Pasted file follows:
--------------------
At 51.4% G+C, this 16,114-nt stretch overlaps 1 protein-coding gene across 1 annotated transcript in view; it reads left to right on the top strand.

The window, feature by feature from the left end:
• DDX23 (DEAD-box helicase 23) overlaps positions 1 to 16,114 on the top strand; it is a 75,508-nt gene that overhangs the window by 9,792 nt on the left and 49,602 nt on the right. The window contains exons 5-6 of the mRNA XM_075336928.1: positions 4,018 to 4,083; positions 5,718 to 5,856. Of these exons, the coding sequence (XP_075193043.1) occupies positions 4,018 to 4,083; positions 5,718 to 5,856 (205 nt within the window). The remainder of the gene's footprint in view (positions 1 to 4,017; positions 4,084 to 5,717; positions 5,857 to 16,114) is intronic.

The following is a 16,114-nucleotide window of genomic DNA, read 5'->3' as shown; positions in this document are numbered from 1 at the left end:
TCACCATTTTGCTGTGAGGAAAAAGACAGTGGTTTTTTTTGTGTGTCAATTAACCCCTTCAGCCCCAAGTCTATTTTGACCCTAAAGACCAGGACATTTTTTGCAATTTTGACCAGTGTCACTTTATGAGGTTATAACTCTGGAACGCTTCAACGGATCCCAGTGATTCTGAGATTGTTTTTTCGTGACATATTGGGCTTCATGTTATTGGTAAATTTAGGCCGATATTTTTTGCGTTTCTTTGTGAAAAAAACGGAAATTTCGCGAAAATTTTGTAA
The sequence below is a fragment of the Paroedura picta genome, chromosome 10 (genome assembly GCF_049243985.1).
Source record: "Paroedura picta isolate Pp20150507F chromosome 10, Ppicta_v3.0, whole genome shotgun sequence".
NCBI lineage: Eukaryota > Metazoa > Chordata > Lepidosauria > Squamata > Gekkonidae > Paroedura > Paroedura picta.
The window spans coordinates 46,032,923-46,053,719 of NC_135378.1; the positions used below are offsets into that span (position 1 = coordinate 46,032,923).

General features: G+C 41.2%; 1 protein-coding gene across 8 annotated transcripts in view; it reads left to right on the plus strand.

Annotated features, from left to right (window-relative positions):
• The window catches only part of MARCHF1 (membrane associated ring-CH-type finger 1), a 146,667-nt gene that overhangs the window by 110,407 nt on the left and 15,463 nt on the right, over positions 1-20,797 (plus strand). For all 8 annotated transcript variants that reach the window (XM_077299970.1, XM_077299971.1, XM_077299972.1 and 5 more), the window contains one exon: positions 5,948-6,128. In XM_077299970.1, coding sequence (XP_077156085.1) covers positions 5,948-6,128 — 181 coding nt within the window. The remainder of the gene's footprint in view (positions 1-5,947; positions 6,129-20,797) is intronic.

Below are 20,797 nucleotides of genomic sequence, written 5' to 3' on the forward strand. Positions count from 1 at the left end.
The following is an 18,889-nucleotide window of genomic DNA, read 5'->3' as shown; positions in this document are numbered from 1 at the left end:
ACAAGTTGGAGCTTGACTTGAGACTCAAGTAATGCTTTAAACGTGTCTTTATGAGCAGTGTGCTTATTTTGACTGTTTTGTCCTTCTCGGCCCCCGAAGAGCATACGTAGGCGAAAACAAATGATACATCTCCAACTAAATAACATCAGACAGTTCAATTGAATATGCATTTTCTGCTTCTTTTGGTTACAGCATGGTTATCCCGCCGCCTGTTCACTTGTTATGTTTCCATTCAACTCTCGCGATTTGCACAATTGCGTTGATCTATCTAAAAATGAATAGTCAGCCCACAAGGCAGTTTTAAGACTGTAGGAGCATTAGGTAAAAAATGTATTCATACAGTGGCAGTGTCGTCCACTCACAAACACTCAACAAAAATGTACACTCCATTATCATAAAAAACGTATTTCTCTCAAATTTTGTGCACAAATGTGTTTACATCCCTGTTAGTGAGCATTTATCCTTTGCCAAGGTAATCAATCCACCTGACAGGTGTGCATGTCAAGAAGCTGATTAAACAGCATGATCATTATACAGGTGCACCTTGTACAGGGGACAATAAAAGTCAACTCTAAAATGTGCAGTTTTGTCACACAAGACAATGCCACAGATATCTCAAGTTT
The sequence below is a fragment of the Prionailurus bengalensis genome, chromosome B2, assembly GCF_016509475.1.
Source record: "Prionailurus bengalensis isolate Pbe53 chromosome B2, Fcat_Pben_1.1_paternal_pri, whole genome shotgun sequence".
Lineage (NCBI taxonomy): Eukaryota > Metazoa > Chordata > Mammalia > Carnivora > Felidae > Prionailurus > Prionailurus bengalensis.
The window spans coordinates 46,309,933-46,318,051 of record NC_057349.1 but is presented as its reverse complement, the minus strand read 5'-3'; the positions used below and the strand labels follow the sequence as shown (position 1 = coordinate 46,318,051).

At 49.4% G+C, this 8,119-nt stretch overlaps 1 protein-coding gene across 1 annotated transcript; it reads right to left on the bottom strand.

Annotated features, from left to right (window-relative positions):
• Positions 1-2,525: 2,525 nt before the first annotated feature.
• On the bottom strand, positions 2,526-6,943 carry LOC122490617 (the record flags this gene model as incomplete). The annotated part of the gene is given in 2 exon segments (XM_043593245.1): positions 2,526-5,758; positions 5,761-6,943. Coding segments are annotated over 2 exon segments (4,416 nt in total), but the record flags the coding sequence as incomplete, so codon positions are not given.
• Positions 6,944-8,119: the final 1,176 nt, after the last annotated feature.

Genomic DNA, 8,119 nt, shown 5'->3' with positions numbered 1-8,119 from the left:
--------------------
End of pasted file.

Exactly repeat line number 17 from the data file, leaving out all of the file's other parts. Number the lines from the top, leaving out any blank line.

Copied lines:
Source record: "Prionailurus bengalensis isolate Pbe53 chromosome B2, Fcat_Pben_1.1_paternal_pri, whole genome shotgun sequence".